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Whangamata Beach ratings
Quality on a good day: 3.7
Consistency of Surf: 3.3
Difficulty Level: 1.7
Wind and Kite Surfing: 3.0
Crowds: 3.0

Overall: 3.9

See all 18 ratings

Based on 5 votes. Vote


Surf Report Feed

Whangamata Beach Swell Statistics, August: All Swell – Any Wind

The rose diagram describes the variation of swells directed at Whangamata Beach through an average August and is based upon 2975 NWW3 model predictions since 2006 (values every 3 hours). The wave model does not forecast wind or surf right at the coast so we have chosen the optimum grid node based on what we know about Whangamata Beach. In the case of Whangamata Beach, the best grid node is 26 km away (16 miles).

The rose diagram shows the distribution of swell sizes and swell direction, while the graph at the bottom shows the same thing but lacks direction information. Five colours illustrate increasing wave sizes. Blue shows the smallest swells, less that 0.5m (1.5 feet) high. These happened 37% of the time. Green and yellow illustrate increasing swell sizes and red represents highest swells greater than >3m (>10ft). In both graphs, the area of any colour is proportional to how frequently that size swell occurs.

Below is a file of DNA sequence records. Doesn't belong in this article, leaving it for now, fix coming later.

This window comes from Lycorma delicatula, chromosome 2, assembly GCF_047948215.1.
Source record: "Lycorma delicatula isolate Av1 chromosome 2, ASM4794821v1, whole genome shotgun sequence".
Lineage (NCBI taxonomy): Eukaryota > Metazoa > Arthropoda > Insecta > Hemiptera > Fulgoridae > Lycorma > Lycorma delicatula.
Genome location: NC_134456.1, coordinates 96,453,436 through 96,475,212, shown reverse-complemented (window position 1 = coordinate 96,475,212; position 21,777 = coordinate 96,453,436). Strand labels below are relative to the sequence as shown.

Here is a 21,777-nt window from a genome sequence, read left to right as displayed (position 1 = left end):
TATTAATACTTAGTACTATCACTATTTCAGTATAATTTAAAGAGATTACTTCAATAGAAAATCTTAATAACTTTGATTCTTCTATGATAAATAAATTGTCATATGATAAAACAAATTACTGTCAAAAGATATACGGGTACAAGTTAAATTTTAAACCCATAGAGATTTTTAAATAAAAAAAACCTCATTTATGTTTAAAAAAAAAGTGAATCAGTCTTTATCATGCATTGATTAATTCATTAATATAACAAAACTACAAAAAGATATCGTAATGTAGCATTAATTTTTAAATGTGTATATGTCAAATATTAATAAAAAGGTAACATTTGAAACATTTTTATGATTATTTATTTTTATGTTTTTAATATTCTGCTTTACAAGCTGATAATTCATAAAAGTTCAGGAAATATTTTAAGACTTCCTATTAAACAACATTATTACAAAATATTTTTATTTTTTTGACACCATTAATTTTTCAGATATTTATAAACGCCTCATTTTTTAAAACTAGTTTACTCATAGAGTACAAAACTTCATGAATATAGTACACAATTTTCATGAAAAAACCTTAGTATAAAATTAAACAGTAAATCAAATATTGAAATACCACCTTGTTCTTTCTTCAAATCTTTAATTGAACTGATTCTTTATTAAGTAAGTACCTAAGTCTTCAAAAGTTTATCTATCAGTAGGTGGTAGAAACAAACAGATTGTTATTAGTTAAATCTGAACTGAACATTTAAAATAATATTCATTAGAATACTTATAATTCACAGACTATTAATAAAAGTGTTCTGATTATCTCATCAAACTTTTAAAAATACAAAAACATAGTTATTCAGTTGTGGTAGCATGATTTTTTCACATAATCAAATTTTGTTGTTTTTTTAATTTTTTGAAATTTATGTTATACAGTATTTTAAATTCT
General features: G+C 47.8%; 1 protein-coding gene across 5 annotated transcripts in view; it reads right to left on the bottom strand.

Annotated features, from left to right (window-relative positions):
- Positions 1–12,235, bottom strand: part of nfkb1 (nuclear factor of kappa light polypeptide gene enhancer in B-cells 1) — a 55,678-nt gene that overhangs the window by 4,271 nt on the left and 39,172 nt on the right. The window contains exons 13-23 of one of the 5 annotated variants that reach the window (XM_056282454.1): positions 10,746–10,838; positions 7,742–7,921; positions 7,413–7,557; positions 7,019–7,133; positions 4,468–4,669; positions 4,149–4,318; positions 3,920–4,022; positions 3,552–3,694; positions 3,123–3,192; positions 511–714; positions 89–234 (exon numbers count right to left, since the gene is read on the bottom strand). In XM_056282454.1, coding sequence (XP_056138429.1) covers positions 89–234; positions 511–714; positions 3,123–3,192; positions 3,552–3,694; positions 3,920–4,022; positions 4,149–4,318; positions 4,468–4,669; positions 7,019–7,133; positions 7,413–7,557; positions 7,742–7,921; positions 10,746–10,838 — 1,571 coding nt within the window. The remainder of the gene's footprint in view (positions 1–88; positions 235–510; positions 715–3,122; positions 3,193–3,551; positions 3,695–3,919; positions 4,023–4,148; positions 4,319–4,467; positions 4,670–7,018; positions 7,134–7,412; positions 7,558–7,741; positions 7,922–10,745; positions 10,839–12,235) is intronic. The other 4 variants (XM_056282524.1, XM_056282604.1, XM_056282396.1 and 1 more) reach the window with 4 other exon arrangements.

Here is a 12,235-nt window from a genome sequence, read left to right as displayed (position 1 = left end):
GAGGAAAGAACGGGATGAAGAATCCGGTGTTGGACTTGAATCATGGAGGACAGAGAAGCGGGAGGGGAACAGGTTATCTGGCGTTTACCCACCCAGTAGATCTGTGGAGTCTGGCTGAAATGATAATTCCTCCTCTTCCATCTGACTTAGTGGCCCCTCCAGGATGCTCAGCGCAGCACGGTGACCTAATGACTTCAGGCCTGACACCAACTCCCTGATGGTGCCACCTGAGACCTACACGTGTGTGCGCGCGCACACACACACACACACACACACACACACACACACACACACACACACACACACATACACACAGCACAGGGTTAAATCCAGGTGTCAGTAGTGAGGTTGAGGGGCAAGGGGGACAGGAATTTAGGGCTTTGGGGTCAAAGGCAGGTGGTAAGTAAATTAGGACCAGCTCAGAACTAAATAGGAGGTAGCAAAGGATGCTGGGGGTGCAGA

The diagram suggests that the dominant swell direction, shown by the largest spokes, was NE, whereas the the dominant wind blows from the W. Because the wave model grid is offshore, sometimes a strong offshore wind blows largest waves away from Whangamata Beach and away from the coast. We lump these in with the no surf category of the bar chart. To keep it simple we don't show these in the rose plot. Because wind determines whether or not waves are surfable at Whangamata Beach, you can view an alternative image that shows only the swells that were predicted to coincide with glassy or offshore wind conditions. In a typical August, swells large enough to cause good for surfing waves at Whangamata Beach run for about 29% of the time.

IMPORTANT: Beta version feature! Swell heights are open water values from NWW3. There is no attempt to model near-shore effects. Coastal wave heights will generally be less, especially if the break does not have unobstructed exposure to the open ocean.